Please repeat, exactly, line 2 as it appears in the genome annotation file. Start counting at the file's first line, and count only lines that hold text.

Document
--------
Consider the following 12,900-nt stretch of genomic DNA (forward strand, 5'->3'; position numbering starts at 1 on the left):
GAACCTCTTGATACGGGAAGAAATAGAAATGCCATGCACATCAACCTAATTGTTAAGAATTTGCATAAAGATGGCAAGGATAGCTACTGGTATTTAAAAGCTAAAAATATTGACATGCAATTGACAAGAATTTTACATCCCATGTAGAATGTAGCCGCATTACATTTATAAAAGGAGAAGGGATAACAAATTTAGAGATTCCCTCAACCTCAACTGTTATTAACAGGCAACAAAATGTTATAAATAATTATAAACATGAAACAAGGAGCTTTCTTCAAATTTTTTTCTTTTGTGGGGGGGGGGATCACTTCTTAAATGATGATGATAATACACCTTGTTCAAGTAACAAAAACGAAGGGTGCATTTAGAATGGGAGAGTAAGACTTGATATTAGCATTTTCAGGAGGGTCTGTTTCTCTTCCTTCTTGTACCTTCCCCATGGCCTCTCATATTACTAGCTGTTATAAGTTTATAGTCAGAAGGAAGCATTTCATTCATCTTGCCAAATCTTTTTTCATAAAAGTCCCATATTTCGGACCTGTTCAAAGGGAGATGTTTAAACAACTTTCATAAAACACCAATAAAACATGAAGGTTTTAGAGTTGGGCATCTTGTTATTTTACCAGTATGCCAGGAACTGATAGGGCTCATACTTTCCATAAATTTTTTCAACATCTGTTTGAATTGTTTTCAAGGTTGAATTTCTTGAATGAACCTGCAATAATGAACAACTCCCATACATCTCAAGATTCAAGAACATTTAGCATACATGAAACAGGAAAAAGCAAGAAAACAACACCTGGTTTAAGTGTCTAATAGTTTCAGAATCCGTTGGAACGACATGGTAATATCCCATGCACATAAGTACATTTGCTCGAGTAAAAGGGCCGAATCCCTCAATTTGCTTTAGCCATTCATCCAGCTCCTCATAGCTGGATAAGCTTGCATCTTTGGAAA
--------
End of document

GAACCTCTTGATACGGGAAGAAATAGAAATGCCATGCACATCAACCTAATTGTTAAGAATTTGCATAAAGATGGCAAGGATAGCTACTGGTATTTAAAAGCTAAAAATATTGACATGCAATTGACAAGAATTTTACATCCCATGTAGAATGTAGCCGCATTACATTTATAAAAGGAGAAGGGATAACAAATTTAGAGATTCCCTCAACCTCAACTGTTATTAACAGGCAACAAAATGTTATAAATAATTATAAACATGAAACAAGGAGCTTTCTTCAAATTTTTTTCTTTTGTGGGGGGGGGGATCACTTCTTAAATGATGATGATAATACACCTTGTTCAAGTAACAAAAACGAAGGGTGCATTTAGAATGGGAGAGTAAGACTTGATATTAGCATTTTCAGGAGGGTCTGTTTCTCTTCCTTCTTGTACCTTCCCCATGGCCTCTCATATTACTAGCTGTTATAAGTTTATAGTCAGAAGGAAGCATTTCATTCATCTTGCCAAATCTTTTTTCATAAAAGTCCCATATTTCGGACCTGTTCAAAGGGAGATGTTTAAACAACTTTCATAAAACACCAATAAAACATGAAGGTTTTAGAGTTGGGCATCTTGTTATTTTACCAGTATGCCAGGAACTGATAGGGCTCATACTTTCCATAAATTTTTTCAACATCTGTTTGAATTGTTTTCAAGGTTGAATTTCTTGAATGAACCTGCAATAATGAACAACTCCCATACATCTCAAGATTCAAGAACATTTAGCATACATGAAACAGGAAAAAGCAAGAAAACAACACCTGGTTTAAGTGTCTAATAGTTTCAGAATCCGTTGGAACGACATGGTAATATCCCATGCACATAAGTACATTTGCTCGAGTAAAAGGGCCGAATCCCTCAATTTGCTTTAGCCATTCATCCAGCTCCTCATAGCTGGATAAGCTTGCATCTTTGGAAA